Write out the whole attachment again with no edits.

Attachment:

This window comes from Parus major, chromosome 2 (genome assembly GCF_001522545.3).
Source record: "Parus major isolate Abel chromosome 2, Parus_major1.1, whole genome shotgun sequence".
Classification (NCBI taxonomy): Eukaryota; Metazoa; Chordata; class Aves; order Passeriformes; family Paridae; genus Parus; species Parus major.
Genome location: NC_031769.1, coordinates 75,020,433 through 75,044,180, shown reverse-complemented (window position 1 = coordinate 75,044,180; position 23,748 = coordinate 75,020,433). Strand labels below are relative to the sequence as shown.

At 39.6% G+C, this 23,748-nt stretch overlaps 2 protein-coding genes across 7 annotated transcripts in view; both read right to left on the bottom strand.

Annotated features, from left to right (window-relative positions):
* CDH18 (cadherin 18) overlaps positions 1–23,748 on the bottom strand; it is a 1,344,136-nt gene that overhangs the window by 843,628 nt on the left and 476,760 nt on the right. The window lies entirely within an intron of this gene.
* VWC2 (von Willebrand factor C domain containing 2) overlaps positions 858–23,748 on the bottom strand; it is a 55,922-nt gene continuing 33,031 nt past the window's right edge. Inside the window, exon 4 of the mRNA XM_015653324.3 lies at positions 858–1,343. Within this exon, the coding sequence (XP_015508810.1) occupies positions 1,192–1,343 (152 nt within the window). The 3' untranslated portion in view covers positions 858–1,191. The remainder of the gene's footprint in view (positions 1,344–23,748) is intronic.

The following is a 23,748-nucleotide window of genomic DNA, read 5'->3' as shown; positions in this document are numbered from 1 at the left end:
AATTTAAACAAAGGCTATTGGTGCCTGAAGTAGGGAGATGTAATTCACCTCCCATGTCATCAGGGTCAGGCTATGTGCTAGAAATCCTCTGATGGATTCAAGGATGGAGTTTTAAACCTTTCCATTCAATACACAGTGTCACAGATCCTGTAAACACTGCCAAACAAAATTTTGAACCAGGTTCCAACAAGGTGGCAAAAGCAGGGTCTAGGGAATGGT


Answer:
This window comes from Parus major, chromosome 2 (genome assembly GCF_001522545.3).
Source record: "Parus major isolate Abel chromosome 2, Parus_major1.1, whole genome shotgun sequence".
Classification (NCBI taxonomy): Eukaryota; Metazoa; Chordata; class Aves; order Passeriformes; family Paridae; genus Parus; species Parus major.
Genome location: NC_031769.1, coordinates 75,020,433 through 75,044,180, shown reverse-complemented (window position 1 = coordinate 75,044,180; position 23,748 = coordinate 75,020,433). Strand labels below are relative to the sequence as shown.

At 39.6% G+C, this 23,748-nt stretch overlaps 2 protein-coding genes across 7 annotated transcripts in view; both read right to left on the bottom strand.

Annotated features, from left to right (window-relative positions):
* CDH18 (cadherin 18) overlaps positions 1–23,748 on the bottom strand; it is a 1,344,136-nt gene that overhangs the window by 843,628 nt on the left and 476,760 nt on the right. The window lies entirely within an intron of this gene.
* VWC2 (von Willebrand factor C domain containing 2) overlaps positions 858–23,748 on the bottom strand; it is a 55,922-nt gene continuing 33,031 nt past the window's right edge. Inside the window, exon 4 of the mRNA XM_015653324.3 lies at positions 858–1,343. Within this exon, the coding sequence (XP_015508810.1) occupies positions 1,192–1,343 (152 nt within the window). The 3' untranslated portion in view covers positions 858–1,191. The remainder of the gene's footprint in view (positions 1,344–23,748) is intronic.

The following is a 23,748-nucleotide window of genomic DNA, read 5'->3' as shown; positions in this document are numbered from 1 at the left end:
AATTTAAACAAAGGCTATTGGTGCCTGAAGTAGGGAGATGTAATTCACCTCCCATGTCATCAGGGTCAGGCTATGTGCTAGAAATCCTCTGATGGATTCAAGGATGGAGTTTTAAACCTTTCCATTCAATACACAGTGTCACAGATCCTGTAAACACTGCCAAACAAAATTTTGAACCAGGTTCCAACAAGGTGGCAAAAGCAGGGTCTAGGGAATGGT